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JOURNAL OF SCHOOL HEALTH. 1990 Sep; 60(7):370-8.The UN and its family of operational agencies have existed for almost 5 decades. For school health personnel, to understand how these agencies operate--in particular, the World Health Organization (WHO)--is worthwhile. To understand how WHO influenced the practice of health education for school aged youth, some critical events that have occurred during the past 5 decades are reviewed and several current and future activities are identified and described. Austria, England, Norway, and Finland designed and conducted the WHO Cross-National Survey: Health Behavior of School aged Children. A core survey was set up and each country could add optional questions according to its own needs. The 2nd round of survey was done during the 1985 school year with 11 countries taking part. In May, 1989, more than 17 European nations and Canada decided to take part in the 3rd round, conducted during the next academic year. WHO has been working on Acquired Immunodeficiency Syndrome (AIDS)/Sexually Transmitted Diseases (STDS) education. In 1988, the WHO Division of Health Education and Health Promotion was established. WHO is working with the US Centers for Disease Control's Division of Adolescent and School Health to set up a collaborating center emphasizing school health education. Recently in 3rd world countries, there has been a dramatic drop in infant mortality through the expanded program of immunization, increases in breast feeding, improvement of weaning practices, and oral rehydration therapy. This is the Child Survival Revolution. These efforts should be continued beyond infancy. This is known as the Child Development Revolution. An Action- Oriented Prototype Curriculum has been developed. It is used in teacher training and contains material on diarrheal disease control, expanded immunization programs, breast feeding, AIDS, and family planning. The strategy is to learn by action and discovery. (author's modified)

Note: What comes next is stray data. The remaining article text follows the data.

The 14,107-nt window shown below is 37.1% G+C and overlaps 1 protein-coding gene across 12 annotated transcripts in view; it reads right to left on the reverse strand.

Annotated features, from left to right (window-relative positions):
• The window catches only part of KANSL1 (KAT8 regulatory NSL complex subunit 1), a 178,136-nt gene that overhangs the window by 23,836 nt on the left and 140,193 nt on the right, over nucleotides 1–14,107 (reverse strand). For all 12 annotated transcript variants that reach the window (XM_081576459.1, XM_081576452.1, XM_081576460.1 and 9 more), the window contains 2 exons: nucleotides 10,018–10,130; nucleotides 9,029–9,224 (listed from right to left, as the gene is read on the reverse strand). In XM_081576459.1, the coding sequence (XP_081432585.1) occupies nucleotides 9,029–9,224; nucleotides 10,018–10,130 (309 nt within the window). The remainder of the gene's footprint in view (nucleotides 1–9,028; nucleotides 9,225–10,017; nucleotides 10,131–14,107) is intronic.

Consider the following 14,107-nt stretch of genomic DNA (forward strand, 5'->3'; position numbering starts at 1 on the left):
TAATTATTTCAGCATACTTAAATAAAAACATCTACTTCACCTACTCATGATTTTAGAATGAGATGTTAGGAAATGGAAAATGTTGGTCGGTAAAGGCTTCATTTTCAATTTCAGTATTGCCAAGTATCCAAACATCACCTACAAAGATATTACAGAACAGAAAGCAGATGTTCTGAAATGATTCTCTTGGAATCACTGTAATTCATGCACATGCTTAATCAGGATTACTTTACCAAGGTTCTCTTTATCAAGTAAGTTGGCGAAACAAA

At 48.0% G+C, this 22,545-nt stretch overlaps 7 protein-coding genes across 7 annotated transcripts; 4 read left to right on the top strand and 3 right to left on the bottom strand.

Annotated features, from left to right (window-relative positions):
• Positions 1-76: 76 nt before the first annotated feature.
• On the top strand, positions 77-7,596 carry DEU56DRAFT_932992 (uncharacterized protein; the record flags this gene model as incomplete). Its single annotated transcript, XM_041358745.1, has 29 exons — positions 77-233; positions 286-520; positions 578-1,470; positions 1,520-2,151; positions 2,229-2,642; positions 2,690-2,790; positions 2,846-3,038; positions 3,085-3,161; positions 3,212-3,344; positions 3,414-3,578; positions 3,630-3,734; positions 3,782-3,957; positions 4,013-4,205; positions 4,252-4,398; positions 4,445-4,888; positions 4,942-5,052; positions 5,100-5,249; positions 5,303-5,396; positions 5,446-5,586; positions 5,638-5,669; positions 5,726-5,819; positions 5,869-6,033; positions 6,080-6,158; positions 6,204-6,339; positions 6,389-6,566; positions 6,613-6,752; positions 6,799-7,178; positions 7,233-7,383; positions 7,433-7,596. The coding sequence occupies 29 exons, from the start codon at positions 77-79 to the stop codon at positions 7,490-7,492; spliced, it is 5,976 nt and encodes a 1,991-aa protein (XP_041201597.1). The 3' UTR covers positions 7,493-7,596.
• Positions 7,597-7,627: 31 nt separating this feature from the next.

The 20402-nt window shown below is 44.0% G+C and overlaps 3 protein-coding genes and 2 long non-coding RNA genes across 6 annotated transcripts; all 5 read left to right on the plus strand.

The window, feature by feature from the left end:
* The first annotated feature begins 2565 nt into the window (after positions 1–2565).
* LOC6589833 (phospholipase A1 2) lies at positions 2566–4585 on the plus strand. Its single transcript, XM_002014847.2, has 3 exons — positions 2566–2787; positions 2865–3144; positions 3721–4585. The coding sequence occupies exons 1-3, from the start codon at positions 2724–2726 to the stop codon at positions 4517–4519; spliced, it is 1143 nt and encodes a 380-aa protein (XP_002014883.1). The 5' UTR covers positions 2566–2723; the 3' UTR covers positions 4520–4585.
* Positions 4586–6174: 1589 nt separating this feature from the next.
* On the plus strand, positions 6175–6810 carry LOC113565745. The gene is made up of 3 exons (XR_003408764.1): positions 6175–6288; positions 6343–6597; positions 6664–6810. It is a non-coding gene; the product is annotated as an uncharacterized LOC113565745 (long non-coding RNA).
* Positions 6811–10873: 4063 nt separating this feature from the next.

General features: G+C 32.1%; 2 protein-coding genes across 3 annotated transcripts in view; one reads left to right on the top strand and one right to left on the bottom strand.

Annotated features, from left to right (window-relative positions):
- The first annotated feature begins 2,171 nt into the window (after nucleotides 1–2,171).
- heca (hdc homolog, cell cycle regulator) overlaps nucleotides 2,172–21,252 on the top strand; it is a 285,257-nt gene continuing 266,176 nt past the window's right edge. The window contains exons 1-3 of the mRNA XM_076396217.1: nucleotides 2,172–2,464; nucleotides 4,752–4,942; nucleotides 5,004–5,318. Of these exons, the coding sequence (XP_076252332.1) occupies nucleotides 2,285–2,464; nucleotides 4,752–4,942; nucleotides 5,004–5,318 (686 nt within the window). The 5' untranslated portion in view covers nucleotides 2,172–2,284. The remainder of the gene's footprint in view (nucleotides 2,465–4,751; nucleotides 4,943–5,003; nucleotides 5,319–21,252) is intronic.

Evaluation report to UNFPA on UNFPA-supported United Nations Demographic Training and Research Centre.